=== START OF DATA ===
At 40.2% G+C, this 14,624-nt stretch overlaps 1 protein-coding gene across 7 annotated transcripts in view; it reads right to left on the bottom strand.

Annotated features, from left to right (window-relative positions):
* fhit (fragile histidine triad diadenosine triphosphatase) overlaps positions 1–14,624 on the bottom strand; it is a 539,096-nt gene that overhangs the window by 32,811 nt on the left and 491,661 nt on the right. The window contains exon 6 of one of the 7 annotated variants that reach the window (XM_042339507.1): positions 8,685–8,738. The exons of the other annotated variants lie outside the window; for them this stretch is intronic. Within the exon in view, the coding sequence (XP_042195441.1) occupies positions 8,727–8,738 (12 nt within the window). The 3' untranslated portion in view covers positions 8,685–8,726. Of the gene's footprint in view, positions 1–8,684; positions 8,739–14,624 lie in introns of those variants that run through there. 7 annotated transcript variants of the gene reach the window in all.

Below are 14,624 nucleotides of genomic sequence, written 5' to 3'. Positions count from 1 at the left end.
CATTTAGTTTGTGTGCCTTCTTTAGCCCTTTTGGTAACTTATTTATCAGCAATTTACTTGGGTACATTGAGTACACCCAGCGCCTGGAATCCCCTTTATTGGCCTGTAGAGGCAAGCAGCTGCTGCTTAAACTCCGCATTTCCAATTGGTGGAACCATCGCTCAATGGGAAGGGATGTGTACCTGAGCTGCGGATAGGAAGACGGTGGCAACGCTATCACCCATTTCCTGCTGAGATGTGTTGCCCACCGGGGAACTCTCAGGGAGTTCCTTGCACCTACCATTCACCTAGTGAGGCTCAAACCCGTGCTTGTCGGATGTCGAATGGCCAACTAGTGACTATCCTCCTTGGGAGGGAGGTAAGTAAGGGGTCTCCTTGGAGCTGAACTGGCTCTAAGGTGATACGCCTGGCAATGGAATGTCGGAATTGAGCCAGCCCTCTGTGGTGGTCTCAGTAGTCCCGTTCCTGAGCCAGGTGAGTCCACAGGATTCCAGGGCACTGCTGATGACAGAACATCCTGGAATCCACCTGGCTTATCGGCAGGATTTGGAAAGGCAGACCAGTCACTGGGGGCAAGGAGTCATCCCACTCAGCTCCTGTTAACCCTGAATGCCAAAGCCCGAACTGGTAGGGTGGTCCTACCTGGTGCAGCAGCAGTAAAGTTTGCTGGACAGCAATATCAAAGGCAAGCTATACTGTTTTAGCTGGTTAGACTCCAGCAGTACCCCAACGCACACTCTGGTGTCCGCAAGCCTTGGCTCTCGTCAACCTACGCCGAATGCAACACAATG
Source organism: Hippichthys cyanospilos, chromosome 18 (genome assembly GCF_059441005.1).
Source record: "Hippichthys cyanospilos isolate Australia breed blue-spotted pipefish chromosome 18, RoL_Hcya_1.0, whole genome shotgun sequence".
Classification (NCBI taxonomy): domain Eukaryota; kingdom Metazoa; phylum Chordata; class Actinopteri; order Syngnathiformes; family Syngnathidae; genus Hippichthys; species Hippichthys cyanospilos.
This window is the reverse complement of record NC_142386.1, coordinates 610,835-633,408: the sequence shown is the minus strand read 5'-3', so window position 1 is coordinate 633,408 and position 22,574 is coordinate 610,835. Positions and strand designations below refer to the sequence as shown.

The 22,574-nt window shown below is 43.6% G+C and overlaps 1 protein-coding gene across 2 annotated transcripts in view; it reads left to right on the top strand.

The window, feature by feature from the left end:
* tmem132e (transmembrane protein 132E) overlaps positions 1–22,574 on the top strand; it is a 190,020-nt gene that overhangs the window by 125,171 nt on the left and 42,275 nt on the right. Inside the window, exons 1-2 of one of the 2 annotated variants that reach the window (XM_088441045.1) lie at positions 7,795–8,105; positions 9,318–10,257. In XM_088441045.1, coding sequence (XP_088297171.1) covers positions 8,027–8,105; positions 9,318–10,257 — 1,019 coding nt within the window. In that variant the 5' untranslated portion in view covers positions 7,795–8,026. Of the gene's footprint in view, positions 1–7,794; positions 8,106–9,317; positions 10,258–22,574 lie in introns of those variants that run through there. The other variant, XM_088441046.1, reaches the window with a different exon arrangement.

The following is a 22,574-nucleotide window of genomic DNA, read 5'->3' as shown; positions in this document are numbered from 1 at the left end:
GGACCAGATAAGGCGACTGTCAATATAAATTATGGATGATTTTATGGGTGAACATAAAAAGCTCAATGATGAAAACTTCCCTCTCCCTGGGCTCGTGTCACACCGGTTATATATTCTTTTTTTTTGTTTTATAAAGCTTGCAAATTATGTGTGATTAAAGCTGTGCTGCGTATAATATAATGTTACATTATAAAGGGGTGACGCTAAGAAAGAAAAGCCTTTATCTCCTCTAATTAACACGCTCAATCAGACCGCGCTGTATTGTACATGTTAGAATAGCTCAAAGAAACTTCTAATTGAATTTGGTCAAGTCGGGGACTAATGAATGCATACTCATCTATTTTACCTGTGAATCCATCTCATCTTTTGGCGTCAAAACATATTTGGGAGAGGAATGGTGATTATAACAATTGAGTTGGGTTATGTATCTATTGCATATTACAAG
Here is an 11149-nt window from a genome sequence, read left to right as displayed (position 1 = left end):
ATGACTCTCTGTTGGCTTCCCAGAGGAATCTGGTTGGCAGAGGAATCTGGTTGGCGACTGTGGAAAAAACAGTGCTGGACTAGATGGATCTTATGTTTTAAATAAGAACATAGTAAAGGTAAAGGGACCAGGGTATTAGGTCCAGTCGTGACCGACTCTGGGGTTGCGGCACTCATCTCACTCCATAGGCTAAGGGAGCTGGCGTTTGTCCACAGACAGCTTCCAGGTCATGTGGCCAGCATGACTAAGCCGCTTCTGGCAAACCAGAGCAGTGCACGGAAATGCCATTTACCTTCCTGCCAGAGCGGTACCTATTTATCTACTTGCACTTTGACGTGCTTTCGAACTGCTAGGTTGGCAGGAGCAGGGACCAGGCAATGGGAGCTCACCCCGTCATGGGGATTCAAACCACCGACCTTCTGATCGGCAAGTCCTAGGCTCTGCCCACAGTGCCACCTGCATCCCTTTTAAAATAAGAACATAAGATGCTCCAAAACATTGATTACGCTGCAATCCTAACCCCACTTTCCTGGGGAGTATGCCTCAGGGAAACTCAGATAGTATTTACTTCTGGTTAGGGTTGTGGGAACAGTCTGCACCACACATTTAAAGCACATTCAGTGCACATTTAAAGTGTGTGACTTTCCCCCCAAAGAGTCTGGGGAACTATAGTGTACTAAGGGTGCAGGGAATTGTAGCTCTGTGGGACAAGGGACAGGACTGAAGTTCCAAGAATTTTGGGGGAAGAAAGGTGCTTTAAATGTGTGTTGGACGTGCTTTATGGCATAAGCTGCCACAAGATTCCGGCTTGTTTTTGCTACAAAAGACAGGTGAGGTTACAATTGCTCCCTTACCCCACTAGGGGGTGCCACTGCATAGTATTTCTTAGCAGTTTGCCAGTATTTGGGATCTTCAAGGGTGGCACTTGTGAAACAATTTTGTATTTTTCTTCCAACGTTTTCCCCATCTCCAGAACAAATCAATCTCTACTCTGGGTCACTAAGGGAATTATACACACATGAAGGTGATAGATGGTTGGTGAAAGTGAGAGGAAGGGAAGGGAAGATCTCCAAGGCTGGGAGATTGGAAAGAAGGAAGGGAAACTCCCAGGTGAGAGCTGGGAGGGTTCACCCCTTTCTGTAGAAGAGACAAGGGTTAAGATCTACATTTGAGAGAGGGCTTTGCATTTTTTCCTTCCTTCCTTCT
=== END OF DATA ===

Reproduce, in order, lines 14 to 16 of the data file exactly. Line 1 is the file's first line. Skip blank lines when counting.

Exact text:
GGACCAGATAAGGCGACTGTCAATATAAATTATGGATGATTTTATGGGTGAACATAAAAAGCTCAATGATGAAAACTTCCCTCTCCCTGGGCTCGTGTCACACCGGTTATATATTCTTTTTTTTTGTTTTATAAAGCTTGCAAATTATGTGTGATTAAAGCTGTGCTGCGTATAATATAATGTTACATTATAAAGGGGTGACGCTAAGAAAGAAAAGCCTTTATCTCCTCTAATTAACACGCTCAATCAGACCGCGCTGTATTGTACATGTTAGAATAGCTCAAAGAAACTTCTAATTGAATTTGGTCAAGTCGGGGACTAATGAATGCATACTCATCTATTTTACCTGTGAATCCATCTCATCTTTTGGCGTCAAAACATATTTGGGAGAGGAATGGTGATTATAACAATTGAGTTGGGTTATGTATCTATTGCATATTACAAG
Here is an 11149-nt window from a genome sequence, read left to right as displayed (position 1 = left end):
ATGACTCTCTGTTGGCTTCCCAGAGGAATCTGGTTGGCAGAGGAATCTGGTTGGCGACTGTGGAAAAAACAGTGCTGGACTAGATGGATCTTATGTTTTAAATAAGAACATAGTAAAGGTAAAGGGACCAGGGTATTAGGTCCAGTCGTGACCGACTCTGGGGTTGCGGCACTCATCTCACTCCATAGGCTAAGGGAGCTGGCGTTTGTCCACAGACAGCTTCCAGGTCATGTGGCCAGCATGACTAAGCCGCTTCTGGCAAACCAGAGCAGTGCACGGAAATGCCATTTACCTTCCTGCCAGAGCGGTACCTATTTATCTACTTGCACTTTGACGTGCTTTCGAACTGCTAGGTTGGCAGGAGCAGGGACCAGGCAATGGGAGCTCACCCCGTCATGGGGATTCAAACCACCGACCTTCTGATCGGCAAGTCCTAGGCTCTGCCCACAGTGCCACCTGCATCCCTTTTAAAATAAGAACATAAGATGCTCCAAAACATTGATTACGCTGCAATCCTAACCCCACTTTCCTGGGGAGTATGCCTCAGGGAAACTCAGATAGTATTTACTTCTGGTTAGGGTTGTGGGAACAGTCTGCACCACACATTTAAAGCACATTCAGTGCACATTTAAAGTGTGTGACTTTCCCCCCAAAGAGTCTGGGGAACTATAGTGTACTAAGGGTGCAGGGAATTGTAGCTCTGTGGGACAAGGGACAGGACTGAAGTTCCAAGAATTTTGGGGGAAGAAAGGTGCTTTAAATGTGTGTTGGACGTGCTTTATGGCATAAGCTGCCACAAGATTCCGGCTTGTTTTTGCTACAAAAGACAGGTGAGGTTACAATTGCTCCCTTACCCCACTAGGGGGTGCCACTGCATAGTATTTCTTAGCAGTTTGCCAGTATTTGGGATCTTCAAGGGTGGCACTTGTGAAACAATTTTGTATTTTTCTTCCAACGTTTTCCCCATCTCCAGAACAAATCAATCTCTACTCTGGGTCACTAAGGGAATTATACACACATGAAGGTGATAGATGGTTGGTGAAAGTGAGAGGAAGGGAAGGGAAGATCTCCAAGGCTGGGAGATTGGAAAGAAGGAAGGGAAACTCCCAGGTGAGAGCTGGGAGGGTTCACCCCTTTCTGTAGAAGAGACAAGGGTTAAGATCTACATTTGAGAGAGGGCTTTGCATTTTTTCCTTCCTTCCTTCT